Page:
Coronary CT Angiography vs. Stress Testing: Meta-Analysis Offers Mixed Results — Physician’s First Watch

Medical News |
October 3, 2017

Coronary CT Angiography vs. Stress Testing: Meta-Analysis Offers Mixed Results

By Amy Orciari Herman

Edited by David G. Fairchild, MD, MPH, and Jaye Elizabeth Hefner, MD

In patients with suspected coronary artery disease (CAD), coronary computed tomography angiography (CCTA) is associated with lower risk for myocardial infarction — but no mortality benefit — when compared with standard functional testing. The findings appear in JAMA Internal Medicine.

Researchers examined data from 13 trials in which 20,000 patients with stable or acute chest pain were randomized to either CCTA or functional stress testing. Among the findings, during roughly 18 months' follow-up:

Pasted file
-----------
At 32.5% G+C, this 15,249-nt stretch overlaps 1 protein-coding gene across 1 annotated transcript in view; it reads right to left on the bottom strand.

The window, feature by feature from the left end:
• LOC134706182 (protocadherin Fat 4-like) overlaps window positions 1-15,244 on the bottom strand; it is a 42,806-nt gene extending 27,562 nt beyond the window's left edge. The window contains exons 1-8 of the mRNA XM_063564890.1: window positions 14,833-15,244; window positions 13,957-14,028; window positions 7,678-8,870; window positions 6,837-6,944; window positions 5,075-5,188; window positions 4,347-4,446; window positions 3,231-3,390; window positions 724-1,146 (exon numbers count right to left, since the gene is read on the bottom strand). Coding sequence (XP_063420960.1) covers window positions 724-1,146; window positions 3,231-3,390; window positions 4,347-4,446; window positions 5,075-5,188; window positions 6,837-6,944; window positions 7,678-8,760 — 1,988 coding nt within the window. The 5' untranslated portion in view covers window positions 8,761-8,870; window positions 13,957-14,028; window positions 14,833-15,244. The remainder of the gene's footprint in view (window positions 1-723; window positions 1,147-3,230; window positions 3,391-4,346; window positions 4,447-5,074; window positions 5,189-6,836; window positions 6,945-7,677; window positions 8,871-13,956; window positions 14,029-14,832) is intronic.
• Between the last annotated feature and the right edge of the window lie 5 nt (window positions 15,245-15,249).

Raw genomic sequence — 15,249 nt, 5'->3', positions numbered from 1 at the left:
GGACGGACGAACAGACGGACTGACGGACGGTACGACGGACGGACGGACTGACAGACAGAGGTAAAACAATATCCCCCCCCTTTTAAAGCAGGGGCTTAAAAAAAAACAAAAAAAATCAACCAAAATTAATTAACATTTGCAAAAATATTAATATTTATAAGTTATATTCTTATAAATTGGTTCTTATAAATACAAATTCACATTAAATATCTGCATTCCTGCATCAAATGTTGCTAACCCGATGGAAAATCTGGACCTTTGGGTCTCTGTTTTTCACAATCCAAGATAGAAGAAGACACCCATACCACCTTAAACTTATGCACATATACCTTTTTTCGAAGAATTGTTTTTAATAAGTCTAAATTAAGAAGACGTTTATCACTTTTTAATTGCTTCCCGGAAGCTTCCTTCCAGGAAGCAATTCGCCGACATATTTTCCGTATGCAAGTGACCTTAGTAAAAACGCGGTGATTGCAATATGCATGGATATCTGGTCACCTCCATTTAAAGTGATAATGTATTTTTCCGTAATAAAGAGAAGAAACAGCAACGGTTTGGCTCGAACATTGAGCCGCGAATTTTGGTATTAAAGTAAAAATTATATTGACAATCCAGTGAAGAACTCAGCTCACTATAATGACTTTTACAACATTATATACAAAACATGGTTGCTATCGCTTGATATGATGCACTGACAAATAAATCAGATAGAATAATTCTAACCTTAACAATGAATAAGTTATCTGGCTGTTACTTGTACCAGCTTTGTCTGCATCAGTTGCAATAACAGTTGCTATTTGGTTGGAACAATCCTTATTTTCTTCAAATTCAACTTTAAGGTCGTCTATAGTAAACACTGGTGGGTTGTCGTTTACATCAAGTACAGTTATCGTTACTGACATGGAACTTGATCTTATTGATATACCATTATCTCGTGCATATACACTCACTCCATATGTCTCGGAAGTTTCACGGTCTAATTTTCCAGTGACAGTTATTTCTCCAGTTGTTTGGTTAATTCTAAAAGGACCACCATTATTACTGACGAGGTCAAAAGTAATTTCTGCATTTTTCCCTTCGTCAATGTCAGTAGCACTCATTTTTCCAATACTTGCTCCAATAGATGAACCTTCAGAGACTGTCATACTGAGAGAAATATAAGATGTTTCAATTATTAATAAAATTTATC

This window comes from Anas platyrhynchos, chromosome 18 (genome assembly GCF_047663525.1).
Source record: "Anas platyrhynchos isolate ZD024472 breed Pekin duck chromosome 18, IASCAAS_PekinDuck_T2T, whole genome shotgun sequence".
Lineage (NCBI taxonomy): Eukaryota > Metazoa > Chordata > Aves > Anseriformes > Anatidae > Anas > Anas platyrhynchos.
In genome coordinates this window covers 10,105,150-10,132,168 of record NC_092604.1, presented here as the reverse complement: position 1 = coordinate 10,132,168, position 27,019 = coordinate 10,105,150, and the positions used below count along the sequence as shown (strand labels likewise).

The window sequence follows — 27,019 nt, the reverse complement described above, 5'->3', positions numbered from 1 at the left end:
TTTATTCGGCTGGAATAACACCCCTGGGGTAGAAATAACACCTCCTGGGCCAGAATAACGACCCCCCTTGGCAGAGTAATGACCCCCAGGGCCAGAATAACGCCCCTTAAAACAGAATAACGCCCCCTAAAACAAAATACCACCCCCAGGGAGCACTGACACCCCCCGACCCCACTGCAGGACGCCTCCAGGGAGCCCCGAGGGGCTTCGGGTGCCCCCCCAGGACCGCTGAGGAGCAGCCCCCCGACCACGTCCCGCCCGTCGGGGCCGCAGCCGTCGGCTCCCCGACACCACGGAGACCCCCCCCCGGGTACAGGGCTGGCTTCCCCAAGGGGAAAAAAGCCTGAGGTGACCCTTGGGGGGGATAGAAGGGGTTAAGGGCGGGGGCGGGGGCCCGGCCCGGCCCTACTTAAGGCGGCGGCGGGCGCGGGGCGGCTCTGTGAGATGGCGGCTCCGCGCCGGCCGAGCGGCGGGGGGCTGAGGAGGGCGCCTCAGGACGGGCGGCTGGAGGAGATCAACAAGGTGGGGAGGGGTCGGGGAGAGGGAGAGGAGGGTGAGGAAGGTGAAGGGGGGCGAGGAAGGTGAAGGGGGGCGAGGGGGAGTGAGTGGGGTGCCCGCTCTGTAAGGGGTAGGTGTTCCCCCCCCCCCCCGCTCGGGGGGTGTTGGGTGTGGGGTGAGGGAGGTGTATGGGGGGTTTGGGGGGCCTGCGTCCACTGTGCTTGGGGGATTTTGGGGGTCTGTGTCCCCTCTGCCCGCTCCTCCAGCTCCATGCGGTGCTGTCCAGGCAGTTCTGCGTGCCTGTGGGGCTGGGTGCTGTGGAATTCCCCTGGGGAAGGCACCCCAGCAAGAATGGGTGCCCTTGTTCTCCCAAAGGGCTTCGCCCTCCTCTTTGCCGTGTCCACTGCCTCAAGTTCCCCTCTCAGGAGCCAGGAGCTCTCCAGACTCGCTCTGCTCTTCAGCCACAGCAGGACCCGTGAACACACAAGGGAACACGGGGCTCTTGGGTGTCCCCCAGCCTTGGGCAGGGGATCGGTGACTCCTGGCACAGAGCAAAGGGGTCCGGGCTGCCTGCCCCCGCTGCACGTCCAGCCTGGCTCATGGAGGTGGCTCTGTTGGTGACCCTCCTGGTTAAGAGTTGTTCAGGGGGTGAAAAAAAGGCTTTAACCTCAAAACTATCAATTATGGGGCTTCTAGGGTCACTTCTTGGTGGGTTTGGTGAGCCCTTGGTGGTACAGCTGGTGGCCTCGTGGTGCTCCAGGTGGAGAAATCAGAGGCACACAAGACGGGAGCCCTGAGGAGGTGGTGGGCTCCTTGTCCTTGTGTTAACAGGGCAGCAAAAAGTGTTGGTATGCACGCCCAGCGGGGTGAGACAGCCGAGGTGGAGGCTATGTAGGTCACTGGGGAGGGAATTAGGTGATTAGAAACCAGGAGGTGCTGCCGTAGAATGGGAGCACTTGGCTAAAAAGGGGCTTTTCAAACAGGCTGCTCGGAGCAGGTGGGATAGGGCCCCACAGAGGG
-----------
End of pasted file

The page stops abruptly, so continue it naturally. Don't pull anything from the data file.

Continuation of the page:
• Neither mortality nor cardiac hospitalizations differed between the groups.

  • MI occurred significantly less often with CCTA versus functional testing (0.7% vs. 1.1%).

  • CCTA was associated with more invasive coronary angiography procedures (12% vs. 9%), revascularizations (7% vs. 5%), CAD diagnoses (18% vs. 8%), and aspirin and statin prescriptions.

Commentators say the findings "demonstrate that CCTA should be more broadly available to patients without known CAD" who present with chest pain. They note, however, that CCTA's benefits "are likely largely driven by changes in preventive therapies."

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